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We've all been there. Your skin is behaving beautifully, clear and calm, with no blemishes in sight. You applaud yourself for finally nailing the perfect skincare routine, post IG stories with no filter, and rock the no-makeup look like no one's business. And then, wham. Out of nowhere, when you least expect it, a huge, honking pimple pops up out of nowhere. You know, the kind that's so big it should have its own zip code and is legit painful. It's also probably appeared at the least opportune time, like before a big presentation at work, or a first date that you were actually excited about. In times like these, there's an unsuspecting ingredient that you can use as a fast and effective spot treatment—and it's one you may already have squirreled away somewhere in your bathroom. We're talking about hydrocortisone cream. Ahead, New York City dermatologist Joshua Zeichner, MD, and Chicago dermatologist Jordan Carqueville, MD, explain exactly how hydrocortisone works, and exactly how you should use it.
Type of ingredient: Corticosteroid (anti-inflammatory)
Main benefits: As a spot treatment, reduces redness and inflammation from breakouts.
Who should use it: Anyone (who isn't allergic to the ingredient) looking to target a specific inflamed breakout, rather than an area of the face.
How often can you use it: Apply no more than twice daily for up to two weeks.
Works well with: Benzoyl peroxide, salicylic acid, sulfur, and retinoids.
Don’t use with: Other hydrocortisone products or on cortisone injection sites.
What is Hydrocortisone?
"Hydrocortisone is a corticosteroid, a medicine that reduces inflammation," explains Zeichner. It's a common anti-inflammatory treatment for skin conditions such as eczema or psoriasis, adds Carqueville, and is available both over-the-counter and as a prescription. (A one-percent concentration is the maximum strength available without a prescription.) And to the over-the-counter point, it's often a go-to treatment for itchy, irritated, skin problems—think bug bites, rashes, poison ivy, and the like.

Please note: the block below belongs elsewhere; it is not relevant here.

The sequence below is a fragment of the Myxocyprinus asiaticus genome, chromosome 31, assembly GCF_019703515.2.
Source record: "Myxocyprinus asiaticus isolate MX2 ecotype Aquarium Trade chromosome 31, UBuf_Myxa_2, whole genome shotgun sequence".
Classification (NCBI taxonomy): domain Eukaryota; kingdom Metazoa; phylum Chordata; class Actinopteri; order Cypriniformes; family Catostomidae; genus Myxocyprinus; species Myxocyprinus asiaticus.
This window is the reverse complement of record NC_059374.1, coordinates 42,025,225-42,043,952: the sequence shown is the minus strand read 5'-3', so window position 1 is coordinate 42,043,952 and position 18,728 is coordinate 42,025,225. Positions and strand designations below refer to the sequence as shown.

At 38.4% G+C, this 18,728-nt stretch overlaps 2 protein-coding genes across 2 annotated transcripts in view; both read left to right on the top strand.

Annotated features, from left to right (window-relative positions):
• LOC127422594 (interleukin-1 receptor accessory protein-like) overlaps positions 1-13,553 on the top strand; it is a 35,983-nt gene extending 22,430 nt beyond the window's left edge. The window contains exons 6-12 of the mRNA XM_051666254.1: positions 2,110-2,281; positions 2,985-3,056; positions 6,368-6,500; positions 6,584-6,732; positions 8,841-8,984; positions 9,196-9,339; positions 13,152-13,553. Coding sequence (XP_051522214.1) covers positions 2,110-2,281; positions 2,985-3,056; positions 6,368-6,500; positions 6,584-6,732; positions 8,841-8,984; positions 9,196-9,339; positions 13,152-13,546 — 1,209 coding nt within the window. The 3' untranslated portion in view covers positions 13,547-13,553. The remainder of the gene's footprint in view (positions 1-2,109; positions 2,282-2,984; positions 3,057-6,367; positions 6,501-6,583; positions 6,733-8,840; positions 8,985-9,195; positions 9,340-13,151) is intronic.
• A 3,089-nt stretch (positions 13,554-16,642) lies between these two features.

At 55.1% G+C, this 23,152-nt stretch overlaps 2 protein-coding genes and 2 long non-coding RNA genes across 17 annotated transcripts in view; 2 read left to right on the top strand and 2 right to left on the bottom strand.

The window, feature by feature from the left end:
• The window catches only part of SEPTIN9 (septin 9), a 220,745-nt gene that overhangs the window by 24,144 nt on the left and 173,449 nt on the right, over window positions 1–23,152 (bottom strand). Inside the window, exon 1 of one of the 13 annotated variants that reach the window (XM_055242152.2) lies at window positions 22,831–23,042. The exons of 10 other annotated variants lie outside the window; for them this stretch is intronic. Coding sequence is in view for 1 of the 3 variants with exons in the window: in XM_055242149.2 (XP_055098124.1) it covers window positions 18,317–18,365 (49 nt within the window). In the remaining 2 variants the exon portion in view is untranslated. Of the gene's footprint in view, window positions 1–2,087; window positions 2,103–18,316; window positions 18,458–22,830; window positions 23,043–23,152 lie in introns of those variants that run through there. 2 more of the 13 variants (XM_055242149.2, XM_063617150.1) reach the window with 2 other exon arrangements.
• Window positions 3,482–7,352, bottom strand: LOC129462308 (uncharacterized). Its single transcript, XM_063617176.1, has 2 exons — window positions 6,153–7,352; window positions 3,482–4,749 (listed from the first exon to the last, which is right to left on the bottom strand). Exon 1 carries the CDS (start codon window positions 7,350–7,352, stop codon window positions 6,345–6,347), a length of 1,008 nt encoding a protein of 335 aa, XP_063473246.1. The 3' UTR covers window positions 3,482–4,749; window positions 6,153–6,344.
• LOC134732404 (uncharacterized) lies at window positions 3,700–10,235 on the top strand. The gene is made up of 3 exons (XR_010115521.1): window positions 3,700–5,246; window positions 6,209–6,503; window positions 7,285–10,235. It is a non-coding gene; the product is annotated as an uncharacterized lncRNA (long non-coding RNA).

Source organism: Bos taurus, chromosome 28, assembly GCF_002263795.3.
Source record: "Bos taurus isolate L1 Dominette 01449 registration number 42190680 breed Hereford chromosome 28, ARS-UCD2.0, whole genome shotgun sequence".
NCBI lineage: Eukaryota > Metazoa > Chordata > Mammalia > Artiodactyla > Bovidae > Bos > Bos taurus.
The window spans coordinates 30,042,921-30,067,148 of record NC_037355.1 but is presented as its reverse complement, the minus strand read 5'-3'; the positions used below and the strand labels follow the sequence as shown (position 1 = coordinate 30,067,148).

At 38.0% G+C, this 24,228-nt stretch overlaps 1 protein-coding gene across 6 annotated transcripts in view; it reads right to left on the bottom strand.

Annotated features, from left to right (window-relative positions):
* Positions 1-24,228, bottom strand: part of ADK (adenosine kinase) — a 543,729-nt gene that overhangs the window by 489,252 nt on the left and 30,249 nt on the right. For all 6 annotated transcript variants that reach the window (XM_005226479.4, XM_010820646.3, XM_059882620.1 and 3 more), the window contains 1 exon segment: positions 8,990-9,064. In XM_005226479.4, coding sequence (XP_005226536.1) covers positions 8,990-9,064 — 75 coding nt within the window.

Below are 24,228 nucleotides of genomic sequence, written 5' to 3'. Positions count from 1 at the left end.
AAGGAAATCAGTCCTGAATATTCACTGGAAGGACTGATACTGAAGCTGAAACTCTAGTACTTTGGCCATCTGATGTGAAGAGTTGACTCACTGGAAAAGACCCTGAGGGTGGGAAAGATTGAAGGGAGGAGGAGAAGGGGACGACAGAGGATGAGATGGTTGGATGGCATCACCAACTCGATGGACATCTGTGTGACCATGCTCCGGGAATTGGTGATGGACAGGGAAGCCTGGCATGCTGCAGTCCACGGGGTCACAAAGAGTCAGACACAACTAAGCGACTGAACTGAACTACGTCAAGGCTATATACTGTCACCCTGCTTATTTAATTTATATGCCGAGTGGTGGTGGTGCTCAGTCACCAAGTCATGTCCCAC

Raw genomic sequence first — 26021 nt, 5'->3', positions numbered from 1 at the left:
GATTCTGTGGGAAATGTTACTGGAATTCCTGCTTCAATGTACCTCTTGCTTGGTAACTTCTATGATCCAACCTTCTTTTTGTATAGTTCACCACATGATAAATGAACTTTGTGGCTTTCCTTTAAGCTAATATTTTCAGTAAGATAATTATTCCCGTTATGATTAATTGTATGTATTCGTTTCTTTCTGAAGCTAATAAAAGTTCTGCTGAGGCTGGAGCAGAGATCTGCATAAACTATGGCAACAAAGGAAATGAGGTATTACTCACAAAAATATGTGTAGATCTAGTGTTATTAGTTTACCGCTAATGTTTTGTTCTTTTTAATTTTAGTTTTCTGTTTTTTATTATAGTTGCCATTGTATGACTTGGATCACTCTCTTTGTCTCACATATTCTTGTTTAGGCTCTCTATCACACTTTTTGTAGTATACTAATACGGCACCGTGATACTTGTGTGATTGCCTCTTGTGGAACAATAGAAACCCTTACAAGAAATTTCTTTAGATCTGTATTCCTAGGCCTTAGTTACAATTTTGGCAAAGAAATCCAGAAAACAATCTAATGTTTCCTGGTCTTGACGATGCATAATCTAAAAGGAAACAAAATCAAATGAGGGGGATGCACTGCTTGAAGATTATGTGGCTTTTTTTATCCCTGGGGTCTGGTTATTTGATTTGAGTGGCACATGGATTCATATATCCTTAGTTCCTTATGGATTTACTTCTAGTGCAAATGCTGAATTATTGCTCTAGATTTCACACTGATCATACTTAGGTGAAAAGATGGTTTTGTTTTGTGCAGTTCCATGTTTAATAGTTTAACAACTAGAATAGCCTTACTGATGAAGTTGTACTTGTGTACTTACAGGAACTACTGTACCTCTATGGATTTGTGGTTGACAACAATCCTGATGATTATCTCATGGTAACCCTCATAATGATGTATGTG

On the acne front, you may have heard of dermatologists using cortisone injections to quickly calm large, angry pimples. While both cortisone and hydrocortisone belong to the same family of corticosteroids, cortisone has to be converted to hydrocortisone in the liver, and won't work topically (hence the injection part). Still, over-the-counter hydrocortisone may offer a similar benefit to the injectable cortisone, says Zeichner. To that point...
Hydrocortisone for Acne
It's important to first point out that, because hydrocortisone works by combating inflammation, "it's not meant for blackheads or whiteheads, but rather for red, angry, underground pimples," says Carqueville. It's also not something you should be using across you entire face; instead, it's best for super targeted spots and used for only short amounts of time (more on both points in a moment). However, it definitely is effective at combating inflammation. It works particularly well when paired with not only benzoyl peroxide, but also salicylic acid, sulfur, and retinoids: "These ingredients work together to reduce the causes of an inflamed pimple—the oil at the skin surface, the clogging of the pore, and the acne-causing bacteria P. acnes," explains Carqueville. However, it's worth noting that when choosing an OTC hydrocortisone for blemish-busting purposes, it's important to seek out a cream formula, rather than an ointment. The occlusive texture of an ointment can be inherently pore-clogging, says Carqueville.